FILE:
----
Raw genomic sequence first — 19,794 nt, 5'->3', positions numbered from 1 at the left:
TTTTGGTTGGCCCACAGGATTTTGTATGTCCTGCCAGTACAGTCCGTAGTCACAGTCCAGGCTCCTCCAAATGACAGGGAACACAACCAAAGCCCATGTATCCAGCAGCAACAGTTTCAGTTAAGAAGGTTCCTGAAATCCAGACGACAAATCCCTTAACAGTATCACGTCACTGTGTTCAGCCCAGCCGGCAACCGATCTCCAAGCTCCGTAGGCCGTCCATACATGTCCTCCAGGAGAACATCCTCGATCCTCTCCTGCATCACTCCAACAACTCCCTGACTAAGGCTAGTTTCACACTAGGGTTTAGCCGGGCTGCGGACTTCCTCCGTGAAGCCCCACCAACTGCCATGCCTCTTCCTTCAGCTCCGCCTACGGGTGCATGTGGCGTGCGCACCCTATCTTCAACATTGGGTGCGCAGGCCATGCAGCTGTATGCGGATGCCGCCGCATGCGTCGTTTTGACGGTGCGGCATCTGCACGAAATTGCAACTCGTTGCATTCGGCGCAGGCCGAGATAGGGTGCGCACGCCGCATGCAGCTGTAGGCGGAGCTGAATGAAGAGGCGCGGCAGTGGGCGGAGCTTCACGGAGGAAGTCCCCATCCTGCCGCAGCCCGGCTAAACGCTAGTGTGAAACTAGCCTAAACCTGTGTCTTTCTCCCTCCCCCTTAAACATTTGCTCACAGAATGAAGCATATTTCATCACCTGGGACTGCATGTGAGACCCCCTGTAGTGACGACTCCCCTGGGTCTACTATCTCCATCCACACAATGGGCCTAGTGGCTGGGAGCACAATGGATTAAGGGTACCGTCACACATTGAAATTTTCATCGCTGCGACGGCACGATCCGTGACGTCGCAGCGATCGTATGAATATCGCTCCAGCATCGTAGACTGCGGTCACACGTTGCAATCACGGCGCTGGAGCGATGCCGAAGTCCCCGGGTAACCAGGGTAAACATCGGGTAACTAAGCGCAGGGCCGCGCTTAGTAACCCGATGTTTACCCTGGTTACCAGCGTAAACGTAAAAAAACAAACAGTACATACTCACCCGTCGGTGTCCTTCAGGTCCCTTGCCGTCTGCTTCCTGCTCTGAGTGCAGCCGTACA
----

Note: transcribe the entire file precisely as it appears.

Raw genomic sequence first — 19,794 nt, 5'->3', positions numbered from 1 at the left:
TTTTGGTTGGCCCACAGGATTTTGTATGTCCTGCCAGTACAGTCCGTAGTCACAGTCCAGGCTCCTCCAAATGACAGGGAACACAACCAAAGCCCATGTATCCAGCAGCAACAGTTTCAGTTAAGAAGGTTCCTGAAATCCAGACGACAAATCCCTTAACAGTATCACGTCACTGTGTTCAGCCCAGCCGGCAACCGATCTCCAAGCTCCGTAGGCCGTCCATACATGTCCTCCAGGAGAACATCCTCGATCCTCTCCTGCATCACTCCAACAACTCCCTGACTAAGGCTAGTTTCACACTAGGGTTTAGCCGGGCTGCGGACTTCCTCCGTGAAGCCCCACCAACTGCCATGCCTCTTCCTTCAGCTCCGCCTACGGGTGCATGTGGCGTGCGCACCCTATCTTCAACATTGGGTGCGCAGGCCATGCAGCTGTATGCGGATGCCGCCGCATGCGTCGTTTTGACGGTGCGGCATCTGCACGAAATTGCAACTCGTTGCATTCGGCGCAGGCCGAGATAGGGTGCGCACGCCGCATGCAGCTGTAGGCGGAGCTGAATGAAGAGGCGCGGCAGTGGGCGGAGCTTCACGGAGGAAGTCCCCATCCTGCCGCAGCCCGGCTAAACGCTAGTGTGAAACTAGCCTAAACCTGTGTCTTTCTCCCTCCCCCTTAAACATTTGCTCACAGAATGAAGCATATTTCATCACCTGGGACTGCATGTGAGACCCCCTGTAGTGACGACTCCCCTGGGTCTACTATCTCCATCCACACAATGGGCCTAGTGGCTGGGAGCACAATGGATTAAGGGTACCGTCACACATTGAAATTTTCATCGCTGCGACGGCACGATCCGTGACGTCGCAGCGATCGTATGAATATCGCTCCAGCATCGTAGACTGCGGTCACACGTTGCAATCACGGCGCTGGAGCGATGCCGAAGTCCCCGGGTAACCAGGGTAAACATCGGGTAACTAAGCGCAGGGCCGCGCTTAGTAACCCGATGTTTACCCTGGTTACCAGCGTAAACGTAAAAAAACAAACAGTACATACTCACCCGTCGGTGTCCTTCAGGTCCCTTGCCGTCTGCTTCCTGCTCTGAGTGCAGCCGTACA